Amnesty International recently adopted a proposal that recommends decriminalizing the sex trade, a move that it says is for the human rights and equal protections of sex workers. This proposal instead gives amnesty to pimps, brothel owners and sex buyers by recognizing everyone in sex work as “consenting adults.” Men and women in the vulnerable position of selling their bodies for sex should be offered services and solutions to provide them with safe alternatives.
The proposal instead legalizes their exploitation. Amnesty International says that people who engage in sex work often do so because they have been marginalized and have limited choices. The decision to sell one’s body for sex made in the absence of better circumstances is not a human right. A buyer or trafficker who takes advantage of someone’s lack of choice for their own financial or sexual gain is an exploiter of human rights and should be criminalized.
Sex work and sex trafficking cannot reasonably be separated. Sex work fuels the demand for commercial sex, which is the indisputable driving force behind the sex-trafficking industry. Supply will always meet demand, and in this equation, supply is too often vulnerable men and women, and, at its very worst, children. Under the group’s proposal, sex traffickers and brothel owners could operate with immunity for facilitating what they say is consensual sex work. Protections should not be afforded to those who prey on a person’s vulnerability or lack of basic needs. Decriminalizing sex work would put those in the sex industry, and vulnerable populations around the world, in greater danger by giving no authority to go after those who exploit others for personal profit, all under the guise of protecting those in harm’s way.
This industry is not safe, and Amnesty International understands that sex workers in many countries face high levels of violence, but it draws the implausible conclusion that the danger lies in societal stigma, not in the precarious nature of the sex industry and those who exploit it. Recently in Charleston, W.Va., an escort fended off and killed her attacker when he arrived for a “date” with a “kill kit,” including a gun, handcuffs, an ax, machete, bulletproof vest, knives, a box cutter, bleach and several trash bags. This person is thought to be tied to the deaths of four other escorts and carried a list of 10 other women selling sex whom he intended to harm. In 2009, a Texas man shot and killed an escort for not agreeing to have sex with him, and the horror stories continue. Stigma isn’t the danger.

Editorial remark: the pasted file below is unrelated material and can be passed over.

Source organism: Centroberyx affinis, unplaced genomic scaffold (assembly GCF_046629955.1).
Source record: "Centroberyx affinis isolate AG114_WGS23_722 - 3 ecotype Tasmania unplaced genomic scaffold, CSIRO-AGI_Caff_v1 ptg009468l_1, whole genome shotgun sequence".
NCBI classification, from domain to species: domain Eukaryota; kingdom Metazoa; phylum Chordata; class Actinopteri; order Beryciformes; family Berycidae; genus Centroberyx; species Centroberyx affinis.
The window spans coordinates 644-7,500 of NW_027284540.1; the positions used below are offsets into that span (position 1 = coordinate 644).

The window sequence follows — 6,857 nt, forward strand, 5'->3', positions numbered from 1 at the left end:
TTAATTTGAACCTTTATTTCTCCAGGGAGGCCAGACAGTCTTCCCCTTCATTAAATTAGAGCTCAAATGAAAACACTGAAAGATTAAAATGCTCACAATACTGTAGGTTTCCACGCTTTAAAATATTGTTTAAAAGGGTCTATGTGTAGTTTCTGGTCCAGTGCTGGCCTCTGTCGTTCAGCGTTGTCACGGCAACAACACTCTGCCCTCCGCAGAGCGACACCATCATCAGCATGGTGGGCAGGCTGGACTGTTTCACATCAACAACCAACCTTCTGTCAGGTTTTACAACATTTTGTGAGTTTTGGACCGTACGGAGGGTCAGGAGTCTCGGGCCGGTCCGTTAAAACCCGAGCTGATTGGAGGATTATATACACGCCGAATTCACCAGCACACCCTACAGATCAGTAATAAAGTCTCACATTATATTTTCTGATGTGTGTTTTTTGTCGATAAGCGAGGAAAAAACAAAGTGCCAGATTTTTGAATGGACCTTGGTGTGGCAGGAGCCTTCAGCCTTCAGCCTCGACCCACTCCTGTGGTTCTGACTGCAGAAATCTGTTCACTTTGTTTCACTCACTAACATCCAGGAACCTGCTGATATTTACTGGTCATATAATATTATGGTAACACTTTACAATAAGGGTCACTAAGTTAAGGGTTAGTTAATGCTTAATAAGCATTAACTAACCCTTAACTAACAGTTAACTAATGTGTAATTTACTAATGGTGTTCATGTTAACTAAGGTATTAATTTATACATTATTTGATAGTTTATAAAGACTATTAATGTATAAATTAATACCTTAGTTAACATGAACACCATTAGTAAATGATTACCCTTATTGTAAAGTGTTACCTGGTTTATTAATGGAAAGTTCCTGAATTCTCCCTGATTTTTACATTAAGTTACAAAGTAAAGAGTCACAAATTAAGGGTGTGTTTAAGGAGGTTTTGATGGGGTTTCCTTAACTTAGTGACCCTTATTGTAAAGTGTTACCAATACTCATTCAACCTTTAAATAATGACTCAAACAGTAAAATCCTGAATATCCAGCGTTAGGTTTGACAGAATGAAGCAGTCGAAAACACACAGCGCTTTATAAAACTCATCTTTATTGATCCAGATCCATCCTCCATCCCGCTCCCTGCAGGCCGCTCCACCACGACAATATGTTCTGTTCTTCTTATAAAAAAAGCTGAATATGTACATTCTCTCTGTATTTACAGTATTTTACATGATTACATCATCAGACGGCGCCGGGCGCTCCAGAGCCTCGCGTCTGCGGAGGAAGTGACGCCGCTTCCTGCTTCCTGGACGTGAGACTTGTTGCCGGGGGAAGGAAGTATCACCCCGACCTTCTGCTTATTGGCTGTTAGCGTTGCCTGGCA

This proposal tells women, men and children that sex work is a safe and accepted choice, and that those who pay to have sex with them have the human right to express their personal autonomy. Amnesty International says that some buyers “develop a stronger sense of self in their relationships with sex workers, improving their life enjoyment and dignity.” The sexual fulfillment and dignity of sex clients as a human right has been placed higher than the safety and stability of those caught in the sex trade. Dignity for exploited women and children is ranked below that of commercial sex buyers.
Although Amnesty International does not have the authority to make or enforce laws, its influence as an international human rights organization presents a challenge in the uphill battle to combat societal acceptance of the degradation of women and children for sex. Its policy recommendations matter to the international community, although perhaps after this proposal, they should matter less.
This policy is a step backward in the fight against human trafficking worldwide. It is misguided thinking, dangerous for women and children, and a heartbreaking abandonment of those being sold for sex each and every day.
Cindy McCain is chairman of the Human Trafficking Advisory Council at the McCain Institute for International Leadership.